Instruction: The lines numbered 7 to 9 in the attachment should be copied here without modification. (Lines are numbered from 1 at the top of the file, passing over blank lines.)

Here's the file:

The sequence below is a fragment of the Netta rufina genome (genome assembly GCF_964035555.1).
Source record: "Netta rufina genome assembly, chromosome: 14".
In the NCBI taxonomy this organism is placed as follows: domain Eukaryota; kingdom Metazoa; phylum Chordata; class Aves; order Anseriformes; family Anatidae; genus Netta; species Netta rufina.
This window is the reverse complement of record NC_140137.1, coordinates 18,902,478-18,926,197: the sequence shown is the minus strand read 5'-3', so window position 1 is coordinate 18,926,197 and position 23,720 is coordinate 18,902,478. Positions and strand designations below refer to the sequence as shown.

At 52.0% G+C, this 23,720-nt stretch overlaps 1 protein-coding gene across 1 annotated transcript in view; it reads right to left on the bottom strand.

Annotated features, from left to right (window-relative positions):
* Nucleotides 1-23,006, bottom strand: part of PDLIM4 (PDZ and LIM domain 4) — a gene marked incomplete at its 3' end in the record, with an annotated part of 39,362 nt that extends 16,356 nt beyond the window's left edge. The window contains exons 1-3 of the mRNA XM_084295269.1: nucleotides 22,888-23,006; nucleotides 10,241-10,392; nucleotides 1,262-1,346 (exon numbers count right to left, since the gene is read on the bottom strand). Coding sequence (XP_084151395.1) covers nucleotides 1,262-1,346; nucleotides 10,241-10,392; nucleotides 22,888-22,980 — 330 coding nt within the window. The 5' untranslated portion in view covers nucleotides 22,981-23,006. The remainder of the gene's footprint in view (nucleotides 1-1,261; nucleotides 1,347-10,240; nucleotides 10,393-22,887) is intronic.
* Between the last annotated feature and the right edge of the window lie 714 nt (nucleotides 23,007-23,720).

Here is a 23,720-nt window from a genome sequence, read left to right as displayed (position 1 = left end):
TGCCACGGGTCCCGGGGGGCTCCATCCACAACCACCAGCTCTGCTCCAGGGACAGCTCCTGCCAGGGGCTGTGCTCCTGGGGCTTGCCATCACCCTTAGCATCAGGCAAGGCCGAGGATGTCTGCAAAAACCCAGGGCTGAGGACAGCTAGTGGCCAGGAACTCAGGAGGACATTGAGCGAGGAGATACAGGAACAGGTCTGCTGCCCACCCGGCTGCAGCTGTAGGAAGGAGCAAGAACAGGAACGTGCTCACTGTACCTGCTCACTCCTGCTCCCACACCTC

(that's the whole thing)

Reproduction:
* Nucleotides 1-23,006, bottom strand: part of PDLIM4 (PDZ and LIM domain 4) — a gene marked incomplete at its 3' end in the record, with an annotated part of 39,362 nt that extends 16,356 nt beyond the window's left edge. The window contains exons 1-3 of the mRNA XM_084295269.1: nucleotides 22,888-23,006; nucleotides 10,241-10,392; nucleotides 1,262-1,346 (exon numbers count right to left, since the gene is read on the bottom strand). Coding sequence (XP_084151395.1) covers nucleotides 1,262-1,346; nucleotides 10,241-10,392; nucleotides 22,888-22,980 — 330 coding nt within the window. The 5' untranslated portion in view covers nucleotides 22,981-23,006. The remainder of the gene's footprint in view (nucleotides 1-1,261; nucleotides 1,347-10,240; nucleotides 10,393-22,887) is intronic.
* Between the last annotated feature and the right edge of the window lie 714 nt (nucleotides 23,007-23,720).

Here is a 23,720-nt window from a genome sequence, read left to right as displayed (position 1 = left end):